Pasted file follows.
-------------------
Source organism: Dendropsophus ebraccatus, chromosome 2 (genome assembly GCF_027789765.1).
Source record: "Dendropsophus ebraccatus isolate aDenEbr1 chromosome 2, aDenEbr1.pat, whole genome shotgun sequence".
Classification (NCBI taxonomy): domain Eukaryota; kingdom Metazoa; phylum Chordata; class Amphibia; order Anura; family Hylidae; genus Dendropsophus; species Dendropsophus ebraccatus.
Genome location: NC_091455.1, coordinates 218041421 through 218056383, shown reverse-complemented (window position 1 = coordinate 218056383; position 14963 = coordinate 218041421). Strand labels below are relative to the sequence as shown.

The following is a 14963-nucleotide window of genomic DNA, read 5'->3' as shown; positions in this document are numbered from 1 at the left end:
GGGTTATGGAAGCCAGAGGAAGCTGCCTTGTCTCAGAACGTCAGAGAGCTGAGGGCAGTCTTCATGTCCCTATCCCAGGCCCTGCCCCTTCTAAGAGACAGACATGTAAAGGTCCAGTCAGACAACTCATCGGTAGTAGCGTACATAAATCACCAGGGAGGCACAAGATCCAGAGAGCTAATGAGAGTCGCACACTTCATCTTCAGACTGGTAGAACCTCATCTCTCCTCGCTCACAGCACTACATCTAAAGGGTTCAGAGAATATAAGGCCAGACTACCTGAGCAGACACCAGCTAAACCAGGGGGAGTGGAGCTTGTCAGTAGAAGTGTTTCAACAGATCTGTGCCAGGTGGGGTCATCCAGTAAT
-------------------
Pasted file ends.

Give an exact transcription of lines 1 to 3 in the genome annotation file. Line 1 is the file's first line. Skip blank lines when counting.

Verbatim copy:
Source organism: Dendropsophus ebraccatus, chromosome 2 (genome assembly GCF_027789765.1).
Source record: "Dendropsophus ebraccatus isolate aDenEbr1 chromosome 2, aDenEbr1.pat, whole genome shotgun sequence".
Classification (NCBI taxonomy): domain Eukaryota; kingdom Metazoa; phylum Chordata; class Amphibia; order Anura; family Hylidae; genus Dendropsophus; species Dendropsophus ebraccatus.